Musicians and songwriters receive "pitiful returns" from streaming and the entire model is in need of a "complete reset", an inquiry has concluded.
Following several hearings involving stars including Chic's Nile Rodgers, Elbow's Guy Garvey, Radiohead's Ed O'Brien and solo singer Nadine Shah, as well as bosses from major record labels and streaming platforms, the digital, culture, media and sport committee has found that artists are not being fairly rewarded for their work.
Artists including Noel Gallagher, Robert Plant, Rebecca Ferguson and Lily Allen are among a host of stars who have called on Boris Johnson to update the law on streaming rights, while Gary Numan told Sky News he received just £37 for a hit that had been streamed more than a million times.
The DCMS committee report, released on Thursday and based on more than 300 pieces of evidence, raises "deep concerns" about the position of the major music companies in the market.
MPs on the committee are now calling on the government to refer the case to the Competition and Markets Authority (CMA) to launch a study into the "economic impact of the majors' dominance". They also say a system of equitable remuneration for streaming income - where performers have a right to receive a share without reference to their label contracts - should be introduced.
According to the Broken Record campaign, artists receive around 16% of the total income from streams - while record companies take around 41% and streaming services around 29% - figures that both the Musicians' Union and independent trade body the Ivors Academy have described as "woefully insufficient".
Recommendations made following the inquiry include:
The introduction of measures allowing music creators to recapture the rights to their work from labels after a period of time
Give artists the right to adjust contracts if their work is successful beyond the remuneration they receive
The government should introduce legally enforceable obligations to normalise licensing arrangements for user-generated content-hosting services such as YouTube
The government should also require publishers and collecting societies to publish royalty chain information to provide transparency to artists about how much money is flowing through the system
Some successful and critically acclaimed musicians are seeing "meagre returns" from streaming, while non-featured performers on songs are being "frozen out altogether", the report states.
Streaming started to come under increased scrutiny in 2020, with artist revenue from live performances pretty much wiped out by COVID-19.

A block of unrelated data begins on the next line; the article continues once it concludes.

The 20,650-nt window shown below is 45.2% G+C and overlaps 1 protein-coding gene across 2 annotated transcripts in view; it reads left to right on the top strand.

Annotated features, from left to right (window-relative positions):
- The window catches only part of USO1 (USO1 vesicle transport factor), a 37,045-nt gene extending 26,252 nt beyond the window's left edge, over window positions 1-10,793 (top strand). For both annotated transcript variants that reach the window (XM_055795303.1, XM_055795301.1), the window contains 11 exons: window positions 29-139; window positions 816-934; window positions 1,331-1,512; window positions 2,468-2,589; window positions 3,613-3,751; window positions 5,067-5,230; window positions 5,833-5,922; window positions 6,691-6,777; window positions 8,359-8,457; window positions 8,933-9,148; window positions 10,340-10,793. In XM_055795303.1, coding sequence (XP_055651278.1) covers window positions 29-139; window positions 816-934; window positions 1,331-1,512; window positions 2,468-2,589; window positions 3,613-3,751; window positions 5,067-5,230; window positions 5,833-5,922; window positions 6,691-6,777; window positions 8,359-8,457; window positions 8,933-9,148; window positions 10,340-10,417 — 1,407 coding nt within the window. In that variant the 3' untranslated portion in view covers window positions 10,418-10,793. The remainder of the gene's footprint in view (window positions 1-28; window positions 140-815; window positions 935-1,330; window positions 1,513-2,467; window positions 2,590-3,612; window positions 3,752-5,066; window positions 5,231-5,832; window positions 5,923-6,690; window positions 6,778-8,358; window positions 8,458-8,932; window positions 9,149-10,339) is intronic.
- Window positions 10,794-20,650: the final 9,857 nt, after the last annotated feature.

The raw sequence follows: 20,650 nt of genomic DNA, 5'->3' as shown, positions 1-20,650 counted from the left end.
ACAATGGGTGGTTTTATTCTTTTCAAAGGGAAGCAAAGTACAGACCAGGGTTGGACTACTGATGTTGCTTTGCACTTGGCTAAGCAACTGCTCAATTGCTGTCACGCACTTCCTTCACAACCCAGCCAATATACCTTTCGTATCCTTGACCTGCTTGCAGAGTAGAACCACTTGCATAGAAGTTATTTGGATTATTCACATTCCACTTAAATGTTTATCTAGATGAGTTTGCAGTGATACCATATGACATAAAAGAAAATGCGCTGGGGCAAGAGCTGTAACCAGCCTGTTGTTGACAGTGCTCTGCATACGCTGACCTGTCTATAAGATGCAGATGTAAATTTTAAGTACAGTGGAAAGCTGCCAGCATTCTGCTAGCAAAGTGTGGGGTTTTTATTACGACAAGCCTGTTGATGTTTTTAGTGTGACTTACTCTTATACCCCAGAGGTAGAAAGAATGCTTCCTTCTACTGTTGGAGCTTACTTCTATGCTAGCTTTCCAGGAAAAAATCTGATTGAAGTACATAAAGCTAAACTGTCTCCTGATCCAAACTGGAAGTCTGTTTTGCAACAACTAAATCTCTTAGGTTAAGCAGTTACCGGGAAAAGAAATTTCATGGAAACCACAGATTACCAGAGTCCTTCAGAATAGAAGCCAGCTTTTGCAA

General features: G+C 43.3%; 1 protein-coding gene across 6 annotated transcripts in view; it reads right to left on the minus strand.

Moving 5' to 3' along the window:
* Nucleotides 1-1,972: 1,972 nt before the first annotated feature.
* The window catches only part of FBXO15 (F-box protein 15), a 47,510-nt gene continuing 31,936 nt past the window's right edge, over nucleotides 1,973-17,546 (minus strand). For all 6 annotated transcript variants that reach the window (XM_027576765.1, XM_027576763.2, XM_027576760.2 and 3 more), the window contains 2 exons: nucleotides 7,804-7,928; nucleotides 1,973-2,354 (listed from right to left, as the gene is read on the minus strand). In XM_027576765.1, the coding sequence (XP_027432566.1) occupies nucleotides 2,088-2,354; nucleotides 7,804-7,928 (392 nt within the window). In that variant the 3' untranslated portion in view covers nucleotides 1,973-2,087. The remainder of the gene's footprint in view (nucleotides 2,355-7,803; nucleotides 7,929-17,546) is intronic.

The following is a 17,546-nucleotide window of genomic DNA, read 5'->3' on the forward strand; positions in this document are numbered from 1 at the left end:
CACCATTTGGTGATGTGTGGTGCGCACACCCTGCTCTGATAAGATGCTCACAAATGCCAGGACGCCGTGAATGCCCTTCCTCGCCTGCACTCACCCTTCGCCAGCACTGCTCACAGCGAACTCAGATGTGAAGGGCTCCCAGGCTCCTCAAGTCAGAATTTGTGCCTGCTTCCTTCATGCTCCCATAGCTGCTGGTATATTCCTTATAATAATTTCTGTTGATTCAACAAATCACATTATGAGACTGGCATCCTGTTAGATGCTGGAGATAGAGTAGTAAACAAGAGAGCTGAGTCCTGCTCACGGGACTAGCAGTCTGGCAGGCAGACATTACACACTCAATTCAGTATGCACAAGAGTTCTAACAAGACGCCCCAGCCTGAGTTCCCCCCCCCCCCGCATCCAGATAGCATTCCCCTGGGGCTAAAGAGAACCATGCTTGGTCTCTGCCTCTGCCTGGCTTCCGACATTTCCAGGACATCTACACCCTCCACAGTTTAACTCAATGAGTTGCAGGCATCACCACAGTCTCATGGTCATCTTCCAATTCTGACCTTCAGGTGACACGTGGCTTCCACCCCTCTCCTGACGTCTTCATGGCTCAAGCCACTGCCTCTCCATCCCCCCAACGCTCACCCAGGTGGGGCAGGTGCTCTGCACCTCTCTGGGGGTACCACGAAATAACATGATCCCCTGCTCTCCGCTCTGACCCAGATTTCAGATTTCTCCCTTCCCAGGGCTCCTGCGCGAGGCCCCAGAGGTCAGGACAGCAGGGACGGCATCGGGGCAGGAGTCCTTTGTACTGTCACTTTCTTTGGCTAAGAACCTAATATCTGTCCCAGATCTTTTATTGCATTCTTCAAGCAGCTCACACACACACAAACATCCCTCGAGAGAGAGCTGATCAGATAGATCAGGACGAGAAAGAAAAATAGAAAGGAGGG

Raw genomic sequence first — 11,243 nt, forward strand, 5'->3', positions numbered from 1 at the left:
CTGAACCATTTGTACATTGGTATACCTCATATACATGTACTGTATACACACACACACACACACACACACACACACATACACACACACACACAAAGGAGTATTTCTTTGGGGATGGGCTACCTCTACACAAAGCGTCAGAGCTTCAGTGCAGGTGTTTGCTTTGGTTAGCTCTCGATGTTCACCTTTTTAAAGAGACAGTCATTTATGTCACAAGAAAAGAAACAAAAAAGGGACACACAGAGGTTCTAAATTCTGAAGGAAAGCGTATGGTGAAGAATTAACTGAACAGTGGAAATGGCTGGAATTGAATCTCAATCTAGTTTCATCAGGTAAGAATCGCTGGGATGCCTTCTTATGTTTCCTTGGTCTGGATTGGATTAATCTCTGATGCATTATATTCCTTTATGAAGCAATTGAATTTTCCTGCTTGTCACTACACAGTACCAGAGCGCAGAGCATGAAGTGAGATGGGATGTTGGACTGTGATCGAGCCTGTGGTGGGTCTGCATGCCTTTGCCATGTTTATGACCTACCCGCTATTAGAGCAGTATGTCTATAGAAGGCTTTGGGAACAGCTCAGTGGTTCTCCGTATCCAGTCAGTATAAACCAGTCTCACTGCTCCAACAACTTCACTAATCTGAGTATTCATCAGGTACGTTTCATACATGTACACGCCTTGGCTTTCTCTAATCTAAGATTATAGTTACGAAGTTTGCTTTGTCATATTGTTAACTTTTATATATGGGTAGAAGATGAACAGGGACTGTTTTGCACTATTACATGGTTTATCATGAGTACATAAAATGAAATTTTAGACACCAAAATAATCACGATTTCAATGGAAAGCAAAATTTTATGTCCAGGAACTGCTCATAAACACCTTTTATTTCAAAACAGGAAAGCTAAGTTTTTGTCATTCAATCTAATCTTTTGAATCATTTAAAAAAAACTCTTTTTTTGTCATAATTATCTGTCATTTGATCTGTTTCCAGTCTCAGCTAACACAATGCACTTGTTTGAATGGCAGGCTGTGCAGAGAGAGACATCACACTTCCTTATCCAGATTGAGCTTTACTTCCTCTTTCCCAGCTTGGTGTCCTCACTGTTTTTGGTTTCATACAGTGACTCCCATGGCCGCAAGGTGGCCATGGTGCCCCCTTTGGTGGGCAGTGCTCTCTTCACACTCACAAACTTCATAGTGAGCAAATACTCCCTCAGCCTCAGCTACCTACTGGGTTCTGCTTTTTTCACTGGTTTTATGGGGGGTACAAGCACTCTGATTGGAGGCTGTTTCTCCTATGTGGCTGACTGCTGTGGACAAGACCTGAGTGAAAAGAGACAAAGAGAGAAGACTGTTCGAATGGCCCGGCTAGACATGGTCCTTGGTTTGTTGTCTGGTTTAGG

During his evidence session in December, Chic frontman Nile Rodgers described the current system as "unfair" and said artists are "really kept in the dark" about the worth of their music. At an earlier hearing in November, Garvey, O'Brien and Shah warned that the future of music in the UK is under threat as many artists were struggling with living costs.
Shah, a Mercury Prize nominee, became emotional and said she was "embarrassed" to talk about it publicly but admitted she falls into that bracket, saying that despite her success her earnings from streaming are not "enough to keep the wolf away from the door".
Record labels Sony Music, Warner Music and Universal Music also appeared before MPs during the sessions.
Following the release of the inquiry's report, chair of the DCMS committee Julian Knight said: "While streaming has brought significant profits to the recorded music industry, the talent behind it - performers, songwriters and composers - are losing out.
"Only a complete reset of streaming that enshrines in law their rights to a fair share of the earnings will do.
"However, the issues we've examined reflect much deeper and more fundamental problems within the structuring of the recorded music industry itself.
"We have real concerns about the way the market is operating, with platforms like YouTube able to gain an unfair advantage over competitors and the independent music sector struggling to compete against the dominance of the major labels.
"We've heard of witnesses being afraid to speak out in case they lose favour with record labels or streaming services. It's time for the government to order an investigation by the Competition and Markets Authority on the distortions and disparities we've uncovered."